Alert! Alert! Alert! The Hays USD 489 school board has scheduled a vote this November on its humongous $78 million school bond for brick and mortar improvements to Hays schools. It's slick, glossy, four-color mailing advertising the bond election recently hit the mailboxes. The headline “Truth-in-Bonding” alludes to the Truth-in-Lending requirements that were imposed on lenders years ago whenever someone borrows money to buy a home. More on that below.

What every voting property taxpayer living in the USD 489 school district must fully understand is this: In addition to the jumbo $78 million bond, the school board members have bound every property taxpayer to pay an equally gargantuan sum of money for interest over and above bond principal. How much you ask? $75.9 million.

Add those two numbers together and voila, the $78 million bond becomes a whopping $154 million debt for property owners to pay off. Let me repeat — this school bond proposal requires a principal payment of $2.6 million and an interest payment of $2.53 million per year for 30 years.

Make no mistake, property owners, USD 489 school board members are proposing the largest property tax increase in the history of Ellis County. And the amounts proposed in previous bond elections aren't even in the same universe.

In the past when someone borrowed money to buy a home, they were told what the interest rate would be on their loan but not how much extra interest added to their debt over the life of the loan. So, the federal government decided there should be Truth-In-Lending. Full disclosure was necessary so the borrower could make an informed decision before they signed any loan documents. Truth-in-Bonding thus requires the following full disclosure: Property tax owners are not being asked to just approve a bond debt of $78 million, but rather a breathtaking debt of $154 million.

Yet again, USD 489 board members are telling us: Just trust us with $154 million of your money because we know best, and don't ask us where one of the new elementary schools will be located — just trust us to figure it all out after the election. Yet again the school board is assuming no reasonable person could possibly deny the children the benefit of right sized classrooms and new brick and mortar schools. Yet again, the Vision Team process the school board set up to produce the bond proposal was flawed from the beginning and the viewpoint of the community at large was essentially dismissed.

How else to explain why the school board members ignored the polling results of their out of town, not disinterested, architects’ robocall poll where 60 percent of the respondents favored smaller, more frequent bonds and 41 percent wanted no more than $10 per month increase in property taxes? Or how about the Hays Post poll on June 23, 2017, (well before the school board members voted to push the monster bond forward) where, out of a total of 1,187 responses (better participation than the architect’s robocall survey) 58.37 percent voted no on the $78 million bond proposal, 37.55 percent were in favor and 9.08 percent were undecided.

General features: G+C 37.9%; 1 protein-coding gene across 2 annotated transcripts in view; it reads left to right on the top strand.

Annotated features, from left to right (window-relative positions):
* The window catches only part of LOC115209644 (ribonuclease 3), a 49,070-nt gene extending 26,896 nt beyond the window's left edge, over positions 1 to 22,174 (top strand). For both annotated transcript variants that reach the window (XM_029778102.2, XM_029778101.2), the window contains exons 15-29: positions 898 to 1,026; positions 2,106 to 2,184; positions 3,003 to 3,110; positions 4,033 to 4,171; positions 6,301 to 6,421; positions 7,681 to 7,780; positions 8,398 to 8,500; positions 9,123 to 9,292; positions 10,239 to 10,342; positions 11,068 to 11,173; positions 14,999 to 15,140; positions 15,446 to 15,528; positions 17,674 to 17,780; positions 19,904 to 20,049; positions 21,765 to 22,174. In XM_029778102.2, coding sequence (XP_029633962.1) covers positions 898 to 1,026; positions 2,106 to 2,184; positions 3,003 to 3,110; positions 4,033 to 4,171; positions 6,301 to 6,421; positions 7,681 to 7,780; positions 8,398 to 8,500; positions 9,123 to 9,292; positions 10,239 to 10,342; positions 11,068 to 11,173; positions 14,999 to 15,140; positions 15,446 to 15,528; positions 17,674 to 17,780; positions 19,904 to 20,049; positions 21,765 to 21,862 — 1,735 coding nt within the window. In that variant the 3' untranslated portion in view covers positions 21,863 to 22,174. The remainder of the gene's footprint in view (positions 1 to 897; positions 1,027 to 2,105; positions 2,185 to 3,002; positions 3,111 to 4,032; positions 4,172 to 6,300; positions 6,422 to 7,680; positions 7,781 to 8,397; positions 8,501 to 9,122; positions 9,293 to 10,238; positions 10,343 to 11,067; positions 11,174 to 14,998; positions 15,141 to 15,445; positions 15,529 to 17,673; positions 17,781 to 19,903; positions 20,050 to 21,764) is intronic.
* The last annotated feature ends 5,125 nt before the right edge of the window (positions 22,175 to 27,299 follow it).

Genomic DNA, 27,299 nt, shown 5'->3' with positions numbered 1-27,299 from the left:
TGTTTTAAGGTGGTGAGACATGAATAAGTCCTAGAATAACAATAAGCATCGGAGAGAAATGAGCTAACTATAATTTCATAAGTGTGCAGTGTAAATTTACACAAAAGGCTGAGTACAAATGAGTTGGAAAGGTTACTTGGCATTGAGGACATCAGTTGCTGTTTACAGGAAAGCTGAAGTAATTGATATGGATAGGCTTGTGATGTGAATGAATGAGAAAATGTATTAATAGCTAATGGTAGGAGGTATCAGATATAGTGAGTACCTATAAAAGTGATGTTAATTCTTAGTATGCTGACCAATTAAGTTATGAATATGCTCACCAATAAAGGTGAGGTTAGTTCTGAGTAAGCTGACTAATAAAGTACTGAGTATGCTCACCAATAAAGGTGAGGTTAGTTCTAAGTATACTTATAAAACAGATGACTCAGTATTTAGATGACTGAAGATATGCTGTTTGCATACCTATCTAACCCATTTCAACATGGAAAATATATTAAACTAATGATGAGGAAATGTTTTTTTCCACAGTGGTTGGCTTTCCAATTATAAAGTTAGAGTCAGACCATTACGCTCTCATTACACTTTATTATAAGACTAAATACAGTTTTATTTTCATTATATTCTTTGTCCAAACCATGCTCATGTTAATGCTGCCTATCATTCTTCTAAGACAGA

The no vote, not surprisingly, represents that segment of the community of which I have attempted to give a voice over the past few months, obviously to no avail. The yes vote represents the 85 percent of the individuals that controlled, along with the architects, the Vision Team and the proposed bond. Apparently such facts were mere inconveniences to the school board.

One wonders how much thought, if any, the school board gave to the economic impact of a ginormous $154 million tax increase on our local economy that is staggering under the weight of low oil and ag commodity prices. How will removing $154 million of purchasing power from the local economy affect local car sales, restaurant sales or retail sales in general (attention Hays city commissioners!)? How will the largest property tax increase in the history of Ellis County affect seniors who own property and are on fixed incomes?

The ultimate Truth-in-Bonding is simply this: There are absolutely other options and possibilities the Vision Team and school board simply didn’t want to take the time to consider and explore that would cost less money to achieve and still make educational sense. The question the school board should answer is this: What harm would have come from further analysis and other options?

Tom Wasinger,

Hays